Classical Academy

The Jackson Hole Classical Academy K-12 complex is designed to cluster development near existing agricultural buildings.

A bill filed Friday proposes that Wyoming lawmakers strip counties’ zoning authority over private schools. The proposed legislation comes amid a heated debate pitting private school parents against rural neighbors over a plan to build a new school for the Jackson Hole Classical Academy in South Park.

The proposal would rewrite state law to prohibit counties from zoning that restricts “the location, use or occupancy of a private school,” if the school is sited on a property of 35 acres or more serving 50 students or more. It would go into effect July 1, 2019.

No Teton County lawmakers are listed as sponsors of the bill.

The sponsors are Sens. Eli Bebout, R-Fremont; Hank Coe, R-Park; Wyatt Agar, R-Hot Springs; Brian Boner, R-Converse/Platte; Ogden Driskill, R-Crook/Weston/E.Campbell; and Cheri Steinmetz, R-Niobrara/Weston; and Reps. Aaron Clausen, R-Converse; Michael Greear, R-Washakie/Bighorn; Timothy Hallinan, R-Campbell; Tyler Lindholm, R-Crook; David Miller, R-Fremont; and Tim Salazar, R-Fremont.

During the first week the Legislature meets, the Classical Academy is inviting legislators to a “Jackson Hole Classical Academy Legislative Dinner” in Cheyenne. Hosts are listed as former Teton County Rep. Clarene Law, Steve and Polly Friess, who run the school, and two state senators sponsoring the bill, Bebout and Coe.

When asked about the goal of the dinner, Academy spokesperson Kristin Walker didn’t mention the bill.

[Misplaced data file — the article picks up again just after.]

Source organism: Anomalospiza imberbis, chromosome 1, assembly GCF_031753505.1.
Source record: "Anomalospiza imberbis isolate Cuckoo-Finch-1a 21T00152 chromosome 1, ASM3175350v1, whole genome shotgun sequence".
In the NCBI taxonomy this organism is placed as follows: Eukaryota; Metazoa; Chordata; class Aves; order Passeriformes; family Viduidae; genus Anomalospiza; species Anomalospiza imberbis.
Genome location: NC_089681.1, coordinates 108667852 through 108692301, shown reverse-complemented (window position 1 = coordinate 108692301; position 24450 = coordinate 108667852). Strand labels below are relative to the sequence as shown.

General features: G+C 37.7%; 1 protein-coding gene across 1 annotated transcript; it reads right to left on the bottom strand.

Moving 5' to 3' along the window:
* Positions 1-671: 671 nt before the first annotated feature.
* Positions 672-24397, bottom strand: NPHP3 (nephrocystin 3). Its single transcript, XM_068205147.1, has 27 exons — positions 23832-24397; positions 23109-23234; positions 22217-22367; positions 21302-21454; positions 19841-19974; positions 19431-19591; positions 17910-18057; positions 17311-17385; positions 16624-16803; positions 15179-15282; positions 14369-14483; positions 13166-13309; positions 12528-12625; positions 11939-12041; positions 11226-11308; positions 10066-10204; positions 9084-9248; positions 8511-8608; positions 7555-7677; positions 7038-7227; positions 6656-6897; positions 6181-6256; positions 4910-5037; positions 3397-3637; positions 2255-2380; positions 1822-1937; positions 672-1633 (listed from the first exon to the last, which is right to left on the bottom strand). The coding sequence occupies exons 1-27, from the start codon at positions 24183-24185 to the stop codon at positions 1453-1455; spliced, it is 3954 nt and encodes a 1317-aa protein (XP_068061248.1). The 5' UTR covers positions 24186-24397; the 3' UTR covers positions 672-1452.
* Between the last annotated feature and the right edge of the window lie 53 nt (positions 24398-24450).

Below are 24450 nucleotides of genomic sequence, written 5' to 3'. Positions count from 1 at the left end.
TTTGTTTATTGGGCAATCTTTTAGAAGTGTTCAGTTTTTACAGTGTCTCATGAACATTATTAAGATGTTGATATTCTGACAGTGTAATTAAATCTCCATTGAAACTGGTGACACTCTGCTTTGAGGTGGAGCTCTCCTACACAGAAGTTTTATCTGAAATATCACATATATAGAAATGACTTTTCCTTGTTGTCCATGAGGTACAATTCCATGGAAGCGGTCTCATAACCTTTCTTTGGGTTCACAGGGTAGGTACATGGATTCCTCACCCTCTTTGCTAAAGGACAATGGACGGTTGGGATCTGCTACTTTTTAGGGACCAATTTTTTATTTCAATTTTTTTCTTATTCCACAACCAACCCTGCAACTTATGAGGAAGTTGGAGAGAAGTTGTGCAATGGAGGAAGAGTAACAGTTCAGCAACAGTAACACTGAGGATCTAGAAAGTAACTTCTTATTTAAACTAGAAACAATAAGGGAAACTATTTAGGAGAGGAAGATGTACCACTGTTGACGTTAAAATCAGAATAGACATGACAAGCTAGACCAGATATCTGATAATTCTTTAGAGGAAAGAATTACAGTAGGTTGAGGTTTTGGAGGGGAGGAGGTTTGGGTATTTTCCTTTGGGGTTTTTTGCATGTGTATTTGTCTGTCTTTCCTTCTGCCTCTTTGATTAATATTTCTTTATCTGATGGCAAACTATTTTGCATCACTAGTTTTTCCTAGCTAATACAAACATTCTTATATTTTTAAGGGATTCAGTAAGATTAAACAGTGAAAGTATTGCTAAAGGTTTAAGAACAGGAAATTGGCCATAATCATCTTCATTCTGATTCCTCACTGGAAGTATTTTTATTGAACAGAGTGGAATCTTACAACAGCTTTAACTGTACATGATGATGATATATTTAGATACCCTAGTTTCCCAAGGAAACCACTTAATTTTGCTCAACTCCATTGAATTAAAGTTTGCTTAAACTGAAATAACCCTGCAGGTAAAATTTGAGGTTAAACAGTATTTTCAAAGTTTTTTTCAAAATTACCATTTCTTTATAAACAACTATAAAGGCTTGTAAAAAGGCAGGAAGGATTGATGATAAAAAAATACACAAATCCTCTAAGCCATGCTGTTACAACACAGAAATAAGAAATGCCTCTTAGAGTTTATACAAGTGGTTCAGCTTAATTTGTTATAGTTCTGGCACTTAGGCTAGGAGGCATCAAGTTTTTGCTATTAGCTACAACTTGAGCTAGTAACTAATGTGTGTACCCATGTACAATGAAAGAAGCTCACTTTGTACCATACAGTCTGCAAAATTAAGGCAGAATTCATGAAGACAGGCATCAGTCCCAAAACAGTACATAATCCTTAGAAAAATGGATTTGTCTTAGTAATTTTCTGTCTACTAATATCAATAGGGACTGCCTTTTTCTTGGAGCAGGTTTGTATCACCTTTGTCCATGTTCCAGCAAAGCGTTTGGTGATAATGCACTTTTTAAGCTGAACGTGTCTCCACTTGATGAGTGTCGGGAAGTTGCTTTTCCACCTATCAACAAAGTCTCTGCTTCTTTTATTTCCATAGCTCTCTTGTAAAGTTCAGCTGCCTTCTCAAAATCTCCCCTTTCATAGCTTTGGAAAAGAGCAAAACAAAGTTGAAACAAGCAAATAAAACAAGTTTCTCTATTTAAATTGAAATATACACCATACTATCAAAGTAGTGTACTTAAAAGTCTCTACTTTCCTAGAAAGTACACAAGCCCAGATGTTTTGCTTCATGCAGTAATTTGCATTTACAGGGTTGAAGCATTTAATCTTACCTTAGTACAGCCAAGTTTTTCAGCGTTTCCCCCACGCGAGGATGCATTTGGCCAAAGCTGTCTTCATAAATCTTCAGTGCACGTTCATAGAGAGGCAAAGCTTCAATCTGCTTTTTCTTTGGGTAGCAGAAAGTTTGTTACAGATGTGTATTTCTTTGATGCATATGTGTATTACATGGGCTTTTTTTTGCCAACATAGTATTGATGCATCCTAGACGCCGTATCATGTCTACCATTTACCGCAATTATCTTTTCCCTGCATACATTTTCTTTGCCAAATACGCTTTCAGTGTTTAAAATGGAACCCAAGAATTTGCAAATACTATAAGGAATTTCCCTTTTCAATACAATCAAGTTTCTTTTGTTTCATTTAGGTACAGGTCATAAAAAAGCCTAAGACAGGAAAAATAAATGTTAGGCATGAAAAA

She said in a statement that students from the academy will be traveling to Cheyenne to perform for state legislators, “as many students from across Wyoming often do during session. Supporters of the school are hosting a dinner the night before where students will also sing and share their experience attending the school. Students and representatives from other private and faith-based schools have also been invited. The dinner is an opportunity to facilitate a discussion with legislators about the important role schools like Jackson Hole Classical Academy play in meeting our education needs statewide.”

Such receptions are common during the legislative session. Lawmakers can spend nearly all their meals with interest groups, from bankers to realtors to mental health professionals to the AARP.

At a meeting with Teton County’s delegation to Cheyenne on Thursday, County Commissioner Greg Epstein worried over bills threatening local control, especially in Teton County.

Rep. Andy Schwartz, D-Teton, named three examples he’s aware of in the upcoming legislative session: efforts to kill local government control over imposing affordable housing exactions, regulating wildlife-friendly fencing and removing regulatory power over private schools.

Rep. Mike Yin, D-Teton, said he was troubled by an “end-run around local legislators.”

“Part of my campaign was to make sure we have more control over how we do things in Teton County,” Yin said.

Sen.-elect Mike Gierau, D-Teton, met with academy representatives and said he understands some of their frustrations with the local planning process.